Quaker Theologian Richard Foster, was greatly influenced by Merton’s teachings along with his comrade in arms, Dallas Willard, an American philosopher who had a background in the pseudoscience of psychology. The origin of the term ‘Spiritual Formation’ can be traced to a book written by Willard.
Acceptance of the Roman Catholic practice of Spiritual Disciplines and other mystical practices by so many Protestant denominations can be attributed to the determined efforts of Foster and Willard to disseminate their teachings. One such effort emerged in 1988 when Foster and Willard formed a deeply ecumenical organisation called Renovaré, which encourages all denominations to return to the practice of Spiritual Disciplines, including mysticism, for the purpose of Spiritual Formation.
Willard, along with Foster, imbibed the false Quaker teaching that every person has an innate divine light; although dimmed by sin, the Quakers taught that this light can be reignited by God; thereafter the enlightened person is helped to grow in grace and mature through the practice of Spiritual Disciplines. However, the Scriptures teach the very opposite of this by declaring that everyone is born spiritually dead in trespasses and sin; just as the dead person has no capacity to help themselves, so the spiritually dead sinner is unable to do anything or contribute anything towards their salvation.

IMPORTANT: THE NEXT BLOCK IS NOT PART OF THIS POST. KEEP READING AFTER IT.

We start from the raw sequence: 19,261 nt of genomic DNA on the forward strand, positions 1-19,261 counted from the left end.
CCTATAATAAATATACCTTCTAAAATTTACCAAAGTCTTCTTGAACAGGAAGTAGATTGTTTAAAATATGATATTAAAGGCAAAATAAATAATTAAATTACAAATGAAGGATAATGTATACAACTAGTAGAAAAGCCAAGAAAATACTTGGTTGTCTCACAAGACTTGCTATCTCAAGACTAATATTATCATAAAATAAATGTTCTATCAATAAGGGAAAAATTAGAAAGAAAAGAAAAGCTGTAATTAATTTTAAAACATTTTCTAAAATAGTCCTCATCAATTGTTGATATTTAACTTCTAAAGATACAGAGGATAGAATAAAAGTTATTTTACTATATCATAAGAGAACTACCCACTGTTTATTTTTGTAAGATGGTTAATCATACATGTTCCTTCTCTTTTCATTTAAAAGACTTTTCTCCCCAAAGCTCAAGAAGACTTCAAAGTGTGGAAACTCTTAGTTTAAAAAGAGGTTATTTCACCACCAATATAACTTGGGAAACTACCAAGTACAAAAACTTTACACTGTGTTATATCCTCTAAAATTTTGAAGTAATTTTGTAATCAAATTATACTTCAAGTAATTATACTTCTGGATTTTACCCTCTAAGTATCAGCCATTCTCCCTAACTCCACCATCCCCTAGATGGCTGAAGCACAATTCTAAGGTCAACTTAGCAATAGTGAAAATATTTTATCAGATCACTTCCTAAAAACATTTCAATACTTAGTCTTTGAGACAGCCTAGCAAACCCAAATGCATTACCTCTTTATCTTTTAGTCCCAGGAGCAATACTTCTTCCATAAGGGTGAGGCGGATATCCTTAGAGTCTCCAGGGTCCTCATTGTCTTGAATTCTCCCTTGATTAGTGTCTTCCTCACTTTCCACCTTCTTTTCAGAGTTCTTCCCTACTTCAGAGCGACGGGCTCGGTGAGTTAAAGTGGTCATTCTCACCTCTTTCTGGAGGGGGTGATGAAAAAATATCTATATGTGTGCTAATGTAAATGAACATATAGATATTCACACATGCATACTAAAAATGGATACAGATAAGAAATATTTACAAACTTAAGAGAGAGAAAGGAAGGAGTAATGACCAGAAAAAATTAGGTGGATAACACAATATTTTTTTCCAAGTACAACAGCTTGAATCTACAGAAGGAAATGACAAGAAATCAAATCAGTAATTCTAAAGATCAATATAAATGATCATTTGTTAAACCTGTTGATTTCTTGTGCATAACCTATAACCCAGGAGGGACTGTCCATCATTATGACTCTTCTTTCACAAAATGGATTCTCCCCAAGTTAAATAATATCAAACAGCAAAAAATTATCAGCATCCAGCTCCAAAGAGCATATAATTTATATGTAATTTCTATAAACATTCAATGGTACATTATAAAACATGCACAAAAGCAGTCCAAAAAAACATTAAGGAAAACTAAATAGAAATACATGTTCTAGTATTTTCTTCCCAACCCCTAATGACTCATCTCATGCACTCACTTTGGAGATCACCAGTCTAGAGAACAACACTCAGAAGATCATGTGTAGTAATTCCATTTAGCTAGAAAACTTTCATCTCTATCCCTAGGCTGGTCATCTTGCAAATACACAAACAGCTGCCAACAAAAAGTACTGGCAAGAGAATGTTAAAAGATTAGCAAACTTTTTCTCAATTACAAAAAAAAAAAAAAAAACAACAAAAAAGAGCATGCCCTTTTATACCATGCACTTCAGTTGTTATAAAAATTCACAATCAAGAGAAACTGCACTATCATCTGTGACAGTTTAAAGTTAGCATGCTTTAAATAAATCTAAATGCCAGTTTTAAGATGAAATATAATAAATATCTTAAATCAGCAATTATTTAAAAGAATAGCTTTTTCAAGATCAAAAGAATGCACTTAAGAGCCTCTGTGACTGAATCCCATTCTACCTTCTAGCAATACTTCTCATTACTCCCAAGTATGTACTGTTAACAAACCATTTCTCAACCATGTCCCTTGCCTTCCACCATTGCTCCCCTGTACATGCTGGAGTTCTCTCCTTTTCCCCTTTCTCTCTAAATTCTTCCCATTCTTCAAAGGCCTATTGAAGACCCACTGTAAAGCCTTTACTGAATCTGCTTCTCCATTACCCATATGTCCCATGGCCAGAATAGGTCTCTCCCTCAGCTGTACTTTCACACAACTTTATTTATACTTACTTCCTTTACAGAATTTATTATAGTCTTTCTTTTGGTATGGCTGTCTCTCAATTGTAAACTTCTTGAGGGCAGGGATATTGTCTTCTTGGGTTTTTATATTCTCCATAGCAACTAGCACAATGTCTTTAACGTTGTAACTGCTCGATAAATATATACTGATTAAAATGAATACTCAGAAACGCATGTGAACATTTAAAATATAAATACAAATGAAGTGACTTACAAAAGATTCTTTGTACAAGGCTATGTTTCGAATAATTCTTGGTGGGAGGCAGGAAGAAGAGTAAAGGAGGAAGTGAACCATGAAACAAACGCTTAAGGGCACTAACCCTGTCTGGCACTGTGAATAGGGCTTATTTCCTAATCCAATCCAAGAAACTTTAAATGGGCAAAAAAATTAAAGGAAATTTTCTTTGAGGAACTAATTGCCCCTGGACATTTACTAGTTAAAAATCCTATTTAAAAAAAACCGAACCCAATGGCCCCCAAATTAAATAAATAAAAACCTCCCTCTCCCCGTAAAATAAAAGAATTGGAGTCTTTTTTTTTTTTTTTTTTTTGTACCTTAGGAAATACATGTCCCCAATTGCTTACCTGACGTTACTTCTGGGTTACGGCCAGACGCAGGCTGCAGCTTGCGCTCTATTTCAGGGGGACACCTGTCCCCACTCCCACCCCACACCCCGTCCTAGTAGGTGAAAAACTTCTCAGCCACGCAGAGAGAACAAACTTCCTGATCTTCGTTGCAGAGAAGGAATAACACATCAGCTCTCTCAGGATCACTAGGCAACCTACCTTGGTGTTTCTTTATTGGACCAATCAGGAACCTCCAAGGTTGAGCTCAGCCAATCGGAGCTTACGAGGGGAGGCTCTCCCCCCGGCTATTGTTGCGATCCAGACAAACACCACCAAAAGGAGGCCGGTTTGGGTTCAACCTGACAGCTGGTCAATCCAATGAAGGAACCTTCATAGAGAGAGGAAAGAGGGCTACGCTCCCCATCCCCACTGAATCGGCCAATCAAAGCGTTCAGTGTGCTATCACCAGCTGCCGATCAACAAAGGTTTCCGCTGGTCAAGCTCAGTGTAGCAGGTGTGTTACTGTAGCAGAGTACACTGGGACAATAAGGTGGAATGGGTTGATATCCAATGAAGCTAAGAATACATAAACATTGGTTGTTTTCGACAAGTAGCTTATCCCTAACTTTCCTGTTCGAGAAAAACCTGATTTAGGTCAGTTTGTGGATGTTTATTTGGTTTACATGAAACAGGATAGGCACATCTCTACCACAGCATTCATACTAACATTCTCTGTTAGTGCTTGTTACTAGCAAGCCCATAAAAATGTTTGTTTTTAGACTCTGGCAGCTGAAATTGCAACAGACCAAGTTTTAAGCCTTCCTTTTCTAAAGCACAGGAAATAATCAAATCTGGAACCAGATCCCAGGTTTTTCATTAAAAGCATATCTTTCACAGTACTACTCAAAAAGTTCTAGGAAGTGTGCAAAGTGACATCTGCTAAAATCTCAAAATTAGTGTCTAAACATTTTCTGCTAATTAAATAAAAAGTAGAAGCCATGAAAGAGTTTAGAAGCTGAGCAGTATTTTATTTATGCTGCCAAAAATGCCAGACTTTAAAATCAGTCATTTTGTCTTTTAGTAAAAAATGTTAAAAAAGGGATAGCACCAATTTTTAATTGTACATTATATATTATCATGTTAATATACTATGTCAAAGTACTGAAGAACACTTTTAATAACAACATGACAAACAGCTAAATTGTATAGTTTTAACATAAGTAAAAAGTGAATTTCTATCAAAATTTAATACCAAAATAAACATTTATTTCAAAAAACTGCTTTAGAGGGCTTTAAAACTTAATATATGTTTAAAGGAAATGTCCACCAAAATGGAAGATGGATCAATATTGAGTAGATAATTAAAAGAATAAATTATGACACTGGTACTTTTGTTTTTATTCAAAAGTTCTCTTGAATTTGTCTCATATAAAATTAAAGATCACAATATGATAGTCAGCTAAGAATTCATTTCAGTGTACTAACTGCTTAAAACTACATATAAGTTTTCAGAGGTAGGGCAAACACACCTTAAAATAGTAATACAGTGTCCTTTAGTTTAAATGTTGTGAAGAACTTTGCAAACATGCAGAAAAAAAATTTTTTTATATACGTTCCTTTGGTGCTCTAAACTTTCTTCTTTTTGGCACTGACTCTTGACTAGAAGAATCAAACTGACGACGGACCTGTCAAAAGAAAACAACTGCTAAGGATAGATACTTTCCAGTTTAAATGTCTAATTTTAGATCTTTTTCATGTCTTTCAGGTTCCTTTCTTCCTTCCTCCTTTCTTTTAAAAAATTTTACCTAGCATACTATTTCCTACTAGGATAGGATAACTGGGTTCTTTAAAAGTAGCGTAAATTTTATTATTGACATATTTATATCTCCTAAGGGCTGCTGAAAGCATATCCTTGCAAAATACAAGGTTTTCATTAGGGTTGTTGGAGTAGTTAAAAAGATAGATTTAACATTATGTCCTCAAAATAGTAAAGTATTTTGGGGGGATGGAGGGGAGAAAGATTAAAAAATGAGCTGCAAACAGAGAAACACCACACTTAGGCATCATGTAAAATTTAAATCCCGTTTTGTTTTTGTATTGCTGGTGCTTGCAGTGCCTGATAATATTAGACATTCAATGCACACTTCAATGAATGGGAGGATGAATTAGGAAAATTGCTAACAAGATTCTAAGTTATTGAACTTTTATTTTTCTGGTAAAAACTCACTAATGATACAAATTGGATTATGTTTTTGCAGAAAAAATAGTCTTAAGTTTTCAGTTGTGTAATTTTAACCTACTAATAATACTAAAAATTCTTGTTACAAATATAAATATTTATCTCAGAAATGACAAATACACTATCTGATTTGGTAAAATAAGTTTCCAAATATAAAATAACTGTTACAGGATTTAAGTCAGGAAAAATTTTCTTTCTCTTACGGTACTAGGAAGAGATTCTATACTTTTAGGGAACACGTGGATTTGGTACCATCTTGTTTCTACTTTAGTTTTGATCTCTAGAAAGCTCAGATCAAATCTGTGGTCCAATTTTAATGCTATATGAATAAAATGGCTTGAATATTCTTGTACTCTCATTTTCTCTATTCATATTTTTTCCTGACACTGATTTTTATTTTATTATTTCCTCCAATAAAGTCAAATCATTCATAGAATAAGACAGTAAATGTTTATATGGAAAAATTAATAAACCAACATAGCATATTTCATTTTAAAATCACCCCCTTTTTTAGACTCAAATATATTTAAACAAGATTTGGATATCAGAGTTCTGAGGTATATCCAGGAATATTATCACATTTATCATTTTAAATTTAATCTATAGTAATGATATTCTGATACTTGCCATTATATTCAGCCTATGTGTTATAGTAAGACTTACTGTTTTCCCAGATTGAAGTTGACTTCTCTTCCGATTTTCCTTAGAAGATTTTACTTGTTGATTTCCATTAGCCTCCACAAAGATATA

(Ephesians 2:1-2; Jeremiah 17:9; Romans 3:10-18.) "O Lord, I know that the way of man is not in himself: it is not in man that walketh to direct his steps". Jeremiah 10:23.
A sinner’s dire circumstances can only be remedied when the Holy Spirit awakens them to see their sinfulness and to feel their need of God’s salvation upon the hearing of the gospel; furthermore, only the Holy Spirit can impart to the sinner the grace needed to repent from their sin and the faith needed to believe on the Lord Jesus Christ as their own and personal Saviour.